About Lake Sherwood

In the 1930’s, the 160-acre plot of land that would later become Lake Sherwood, was owned by
Judge and Mrs. McDermott. The McDermott family lived in the Potwin area of Topeka and
wanted a weekend/summer retreat. At the time, the property included many stone fences, a
three-story barn, and farmland where wheat, barley and oats were rotated. In 1935, stone from
the fences was used to construct a small home on the acreage. The original home included a
kitchen, living room, dressing room, bathroom and a porch. Judge McDermott died in 1937 and
a daughter, Katherine, moved into the weekend home in 1945. She extensively remodeled,
adding a bedroom, furnace room, garage and applying sheetrock to the inside walls. Katherine
remained in the home until June of 1965. At this time, the newly created lake was filling with
water and Sherwood Lake Club became the owner of the stone house.

In 1964, Bill Hergenretter, Harry Corby, Vic Loebsack and Kenny Murrow conceived an idea to
build a dam in the pasture, create a lake, and build a residential community . Sherwood
Incorporated was formed and the McDermott property and surrounding farmland totaling 1600
acres were purchased for $300,000. These visionary men faced many obstacles and problems in
the course of planning and building the dam. The dam was built in 1966 and the lake filled
quickly. According to Joe Garrison, Lake Sherwood is spring-fed with no streams running in to
it. The water does back up in some draws, but the springs in this valley are the source of the
Shunganunga Creek . A large spring located north of the overflow was a swimming hole before
the dam was built In November 1966, the first lots were sold and for the next seven years, the
only areas developed were on Aylesbury Road and one house on Nottingham. A year after the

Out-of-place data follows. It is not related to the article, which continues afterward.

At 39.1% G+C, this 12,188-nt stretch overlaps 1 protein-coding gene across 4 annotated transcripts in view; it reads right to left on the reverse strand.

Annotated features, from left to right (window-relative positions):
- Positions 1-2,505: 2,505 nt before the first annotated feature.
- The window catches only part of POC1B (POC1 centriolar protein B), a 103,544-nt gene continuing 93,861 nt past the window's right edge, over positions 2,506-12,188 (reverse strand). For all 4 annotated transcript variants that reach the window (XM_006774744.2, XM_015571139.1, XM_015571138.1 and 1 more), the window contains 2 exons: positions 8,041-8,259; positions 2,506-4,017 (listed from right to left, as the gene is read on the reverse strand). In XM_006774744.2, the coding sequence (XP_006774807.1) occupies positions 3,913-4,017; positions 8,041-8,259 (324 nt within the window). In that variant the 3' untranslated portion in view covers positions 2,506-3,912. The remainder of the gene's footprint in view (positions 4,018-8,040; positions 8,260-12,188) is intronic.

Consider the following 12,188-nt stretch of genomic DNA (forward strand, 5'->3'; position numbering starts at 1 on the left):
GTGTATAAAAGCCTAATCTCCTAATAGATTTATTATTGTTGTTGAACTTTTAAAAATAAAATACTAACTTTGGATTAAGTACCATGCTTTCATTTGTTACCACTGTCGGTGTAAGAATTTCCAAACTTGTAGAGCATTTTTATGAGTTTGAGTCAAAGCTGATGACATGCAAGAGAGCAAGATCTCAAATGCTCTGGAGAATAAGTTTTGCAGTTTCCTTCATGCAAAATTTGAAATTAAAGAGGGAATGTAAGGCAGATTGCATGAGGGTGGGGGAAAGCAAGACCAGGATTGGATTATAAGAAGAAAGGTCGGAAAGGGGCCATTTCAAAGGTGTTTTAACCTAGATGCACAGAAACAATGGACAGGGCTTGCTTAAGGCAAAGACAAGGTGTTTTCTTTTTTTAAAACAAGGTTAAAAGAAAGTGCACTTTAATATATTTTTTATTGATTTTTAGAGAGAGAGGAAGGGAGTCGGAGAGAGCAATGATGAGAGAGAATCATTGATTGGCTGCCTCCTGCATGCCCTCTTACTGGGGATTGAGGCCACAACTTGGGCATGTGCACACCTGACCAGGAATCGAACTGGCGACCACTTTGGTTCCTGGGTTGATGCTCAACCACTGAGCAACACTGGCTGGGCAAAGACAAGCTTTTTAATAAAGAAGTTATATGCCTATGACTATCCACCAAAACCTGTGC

dam was completed, Sherwood Lake Club, Inc. was formed. According to Joe&rsquo's records, the
original stock for the corporation was issued on November 28, 1966 to ten stockholders. Stock
certificates were issued to Ben and Sally Blair, Joe and Alice Smith, Ernest and Ellen Rice,
Richard and Lois Katzenback, Kent and Joann Shortman , Harry and Marcelle Corby, Ken and
Delores Buller, John and Elvera Haley, Henry and Carol Steele, and Bob and Joan Speake. Small
areas were platted, streets were constructed, utilites were installed, and homes were built.
According to Carl Quarnstrom, some of the plats have slightly different restrictions from others
due to this method of platting small areas at a time. The restrictions related largely to square-
footage setbacks and ensuring single-family dwelling construction only. Carl has an early
brochure which advertised a planned Sherwood Lake community including an 18-hole golf
course and clubhouse on the south side of the lake. The economy took a downturn, interest

rates skyrocketd, and the future development plan was scaled back. Due to these factors and
others, Sherwood Incorporated went bankrupt. In 1971, Clair Miller who built Lake Tahoe
resort, invested one million dollars and built many additional streets. In 1979, Miller sold out to
The Sherwood Development Company formed by BB Anderson, Harley Emmerson and others.

According to Pam Kufahl, the original stone house was remodeled in the early 1970's. Ray Culp,
a builder and lake club member, along with his sons did the remodeling for the lake club. Culp
extended the roof over the porch on the east side to make one large room. He also built two
bathrooms in the house by remodeling the original bathroom and hall. Central heating and air
conditioning were added as well as insulation in the crawl space. Culp built a patio and grill on
the north side of the house. Later the roof was reshingled and a storage room was added on
the north side of the meeting room. Today the house is the only building that remains of the
McDermott farm.

The developers served as members of the Board of Directors of the Sherwood Lake Club along
with elected board members. This practice continued until 1978 when changes were made in
the composition and selection of the Board of Directors and all Board members were elected by
the membership of the Lake Club. The Sherwood Scene began publication this same year with
Julie Pasley as the first editor.

Sherwood Lake Club, Inc. is organized as a not-for- profit corporation under Kansas law. It owns
the 240 acre lake, the clubhouse, the tennis courts and the land around the marina and tennis
courts.

Excerpts taken from various Sherwood Scene articles.